Erica McCall thought her No. 13 Stanford women's basketball team was capable of beating No. 2-ranked Notre Dame. After all, there was no pressure. The fourth-seeded Cardinal could have some fun.
McCall scored a career-high 27 points, one of five Stanford players to reach double figures in scoring, and the Cardinal women's basketball team knocked the top-seeded Irish out of the NCAA tournament with a surprising 90-84 victory Friday night in Lexington, Ky.
"I think we're showing the country that Pac-12 basketball is just as strong," McCall said. "I think we felt pretty good. We had a great game plan, shout out to Kate Paye for scouting, and we knew what to do. We were having fun and that helped us play loose."
That's a reasonable explanation for shooting nearly 65 percent in the first half and 55 percent for the game. Karlie Samuelson was 6-of-8 from the floor, including 5-of-6 from long range, and scored 20 points. One of those 3-pointers came with a second left on the shot clock, banking it in.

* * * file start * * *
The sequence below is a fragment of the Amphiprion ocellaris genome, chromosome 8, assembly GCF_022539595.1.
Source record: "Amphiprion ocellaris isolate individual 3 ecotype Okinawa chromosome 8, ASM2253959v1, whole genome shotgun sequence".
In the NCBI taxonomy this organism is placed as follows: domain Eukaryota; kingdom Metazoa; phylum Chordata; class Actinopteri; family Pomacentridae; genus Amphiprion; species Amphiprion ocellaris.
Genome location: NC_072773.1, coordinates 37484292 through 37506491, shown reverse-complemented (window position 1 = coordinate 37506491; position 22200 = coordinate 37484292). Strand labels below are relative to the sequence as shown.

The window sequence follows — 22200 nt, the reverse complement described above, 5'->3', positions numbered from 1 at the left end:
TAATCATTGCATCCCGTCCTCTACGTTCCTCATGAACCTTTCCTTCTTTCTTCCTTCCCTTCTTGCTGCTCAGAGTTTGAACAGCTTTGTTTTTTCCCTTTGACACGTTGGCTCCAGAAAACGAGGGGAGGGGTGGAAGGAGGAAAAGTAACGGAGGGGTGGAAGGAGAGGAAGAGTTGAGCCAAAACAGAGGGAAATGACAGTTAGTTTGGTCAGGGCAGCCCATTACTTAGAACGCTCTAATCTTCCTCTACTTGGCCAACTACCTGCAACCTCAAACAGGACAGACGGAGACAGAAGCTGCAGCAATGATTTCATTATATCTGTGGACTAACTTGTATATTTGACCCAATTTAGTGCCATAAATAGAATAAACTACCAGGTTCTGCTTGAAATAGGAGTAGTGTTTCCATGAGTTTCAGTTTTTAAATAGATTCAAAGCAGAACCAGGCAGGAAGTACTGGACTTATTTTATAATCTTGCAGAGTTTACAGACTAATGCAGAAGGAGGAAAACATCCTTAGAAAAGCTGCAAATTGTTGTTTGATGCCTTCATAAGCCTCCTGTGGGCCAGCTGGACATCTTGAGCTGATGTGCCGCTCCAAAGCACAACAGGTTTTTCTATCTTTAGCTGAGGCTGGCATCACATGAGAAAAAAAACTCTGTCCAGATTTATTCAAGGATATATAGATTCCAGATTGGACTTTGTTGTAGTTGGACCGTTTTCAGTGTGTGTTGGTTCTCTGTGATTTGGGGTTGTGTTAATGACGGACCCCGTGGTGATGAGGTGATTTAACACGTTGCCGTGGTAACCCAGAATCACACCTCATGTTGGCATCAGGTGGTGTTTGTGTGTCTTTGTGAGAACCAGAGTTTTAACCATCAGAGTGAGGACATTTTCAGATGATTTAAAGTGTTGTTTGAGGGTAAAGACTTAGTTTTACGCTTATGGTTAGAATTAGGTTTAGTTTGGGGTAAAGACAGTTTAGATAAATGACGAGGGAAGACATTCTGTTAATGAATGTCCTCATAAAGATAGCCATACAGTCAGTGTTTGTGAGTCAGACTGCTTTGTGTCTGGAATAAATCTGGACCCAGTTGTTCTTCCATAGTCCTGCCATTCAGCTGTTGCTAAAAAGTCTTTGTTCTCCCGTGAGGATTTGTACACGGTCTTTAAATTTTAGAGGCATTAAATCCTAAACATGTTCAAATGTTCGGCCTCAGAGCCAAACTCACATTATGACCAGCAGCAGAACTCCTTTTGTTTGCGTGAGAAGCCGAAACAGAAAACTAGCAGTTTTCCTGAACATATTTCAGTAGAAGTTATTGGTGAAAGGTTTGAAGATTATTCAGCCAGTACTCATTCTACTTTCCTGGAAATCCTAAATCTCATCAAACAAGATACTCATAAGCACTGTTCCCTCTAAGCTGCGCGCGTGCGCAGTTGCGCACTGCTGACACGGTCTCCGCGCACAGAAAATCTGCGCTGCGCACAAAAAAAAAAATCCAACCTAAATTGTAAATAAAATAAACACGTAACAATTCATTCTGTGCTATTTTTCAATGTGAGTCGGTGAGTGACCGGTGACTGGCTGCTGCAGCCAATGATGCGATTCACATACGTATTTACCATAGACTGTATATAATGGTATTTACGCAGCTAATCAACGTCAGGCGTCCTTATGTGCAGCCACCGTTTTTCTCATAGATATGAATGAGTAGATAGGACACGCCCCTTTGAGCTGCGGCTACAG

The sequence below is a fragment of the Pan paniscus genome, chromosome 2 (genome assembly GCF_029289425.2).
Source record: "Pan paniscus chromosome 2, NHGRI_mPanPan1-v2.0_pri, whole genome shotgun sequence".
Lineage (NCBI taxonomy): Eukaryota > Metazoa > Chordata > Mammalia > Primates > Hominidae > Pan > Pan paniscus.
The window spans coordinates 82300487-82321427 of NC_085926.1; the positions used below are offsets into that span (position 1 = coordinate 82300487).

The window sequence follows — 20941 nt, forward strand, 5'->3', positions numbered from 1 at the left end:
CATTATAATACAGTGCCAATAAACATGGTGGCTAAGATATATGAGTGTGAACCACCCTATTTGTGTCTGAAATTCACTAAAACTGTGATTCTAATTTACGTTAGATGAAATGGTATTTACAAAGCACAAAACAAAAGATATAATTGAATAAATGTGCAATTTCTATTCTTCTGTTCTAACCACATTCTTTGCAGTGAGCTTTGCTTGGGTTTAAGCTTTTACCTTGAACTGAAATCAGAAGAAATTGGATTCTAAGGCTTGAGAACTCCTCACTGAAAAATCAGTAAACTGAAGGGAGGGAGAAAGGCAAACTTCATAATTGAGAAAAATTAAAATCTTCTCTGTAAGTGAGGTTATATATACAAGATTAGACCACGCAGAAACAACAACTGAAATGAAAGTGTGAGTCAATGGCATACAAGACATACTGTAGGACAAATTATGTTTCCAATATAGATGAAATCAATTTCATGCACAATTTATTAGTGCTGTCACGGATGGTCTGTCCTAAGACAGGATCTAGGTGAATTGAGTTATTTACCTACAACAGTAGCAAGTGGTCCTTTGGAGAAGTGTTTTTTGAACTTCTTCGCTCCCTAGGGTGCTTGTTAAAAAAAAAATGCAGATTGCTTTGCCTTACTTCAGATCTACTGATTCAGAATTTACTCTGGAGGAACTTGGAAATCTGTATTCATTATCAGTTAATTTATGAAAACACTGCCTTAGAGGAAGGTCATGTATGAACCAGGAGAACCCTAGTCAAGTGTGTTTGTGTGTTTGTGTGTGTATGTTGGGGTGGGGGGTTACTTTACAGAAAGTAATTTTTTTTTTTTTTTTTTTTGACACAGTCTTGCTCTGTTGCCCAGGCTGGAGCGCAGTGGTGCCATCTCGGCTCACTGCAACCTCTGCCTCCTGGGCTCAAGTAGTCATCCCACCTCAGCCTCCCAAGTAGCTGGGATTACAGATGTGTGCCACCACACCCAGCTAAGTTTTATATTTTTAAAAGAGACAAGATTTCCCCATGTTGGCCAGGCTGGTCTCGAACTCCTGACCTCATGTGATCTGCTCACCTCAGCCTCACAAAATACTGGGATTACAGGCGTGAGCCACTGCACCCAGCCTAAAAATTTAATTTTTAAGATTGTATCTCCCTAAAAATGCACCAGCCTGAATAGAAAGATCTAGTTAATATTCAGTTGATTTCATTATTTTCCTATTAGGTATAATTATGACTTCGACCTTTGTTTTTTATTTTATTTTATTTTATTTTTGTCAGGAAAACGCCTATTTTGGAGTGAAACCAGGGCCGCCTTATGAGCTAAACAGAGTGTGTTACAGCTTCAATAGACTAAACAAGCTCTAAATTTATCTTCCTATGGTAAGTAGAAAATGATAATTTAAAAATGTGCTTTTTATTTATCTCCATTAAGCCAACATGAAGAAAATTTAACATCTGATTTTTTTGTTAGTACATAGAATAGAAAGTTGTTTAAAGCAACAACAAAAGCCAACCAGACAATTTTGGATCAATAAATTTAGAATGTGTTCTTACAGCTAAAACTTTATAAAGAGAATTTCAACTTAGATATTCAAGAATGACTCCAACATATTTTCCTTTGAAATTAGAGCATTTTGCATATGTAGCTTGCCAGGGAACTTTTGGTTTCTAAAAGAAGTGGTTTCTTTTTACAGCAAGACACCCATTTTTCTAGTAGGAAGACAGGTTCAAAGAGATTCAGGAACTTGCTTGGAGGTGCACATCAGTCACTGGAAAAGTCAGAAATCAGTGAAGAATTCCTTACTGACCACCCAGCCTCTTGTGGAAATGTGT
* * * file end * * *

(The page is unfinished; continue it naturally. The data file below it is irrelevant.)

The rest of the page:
"Erica didn't have a shot so she passed it to me and I had to throw it with one second left," said Samuelson, who probably won't get style points for her shot.
"Notre Dame was making a run and I thought that might have been a burst-the-bubble 3," Stanford coach Tara VanDerveer said. "People have done that to us. I thought Bird should have shot it but Karlie is capable."
The 28 points Stanford scored in the first quarter was its highest total for any quarter all year. The production set the tone for the rest of the contest.
"We came out very focused and playing hard together," VanDerveer said. "The success early on gave us confidence for the rest of the game."
Kaylee Johnson added 17 points and grabbed a game-high 12 rebounds. She was 7-of-11 from the foul line. She's normally 54 percent from the foul line.
Lili Thompson didn't have a particularly good night shooting, but did score 11 points and dished off nine assists. Marta Sniezek added 11 points and four assists.
Notre Dame coach Muffett McGraw said Bri Roberson's 3-pointer from the corner, followed by Sniezek's coast-to-coast layup, were what hurt the Irish comeback.
"Offense was not a problem tonight," McGraw said. "It was defense. We couldn't get them to miss. They made plays down the stretch."
The Huskies and Stanford split two games during the season, with the Cardinal winning by 16 in Maples and losing by eight in Seattle in the conference tournament.
"We know each other pretty well," VanDerveer said. "It should be a good game because of the familiarity."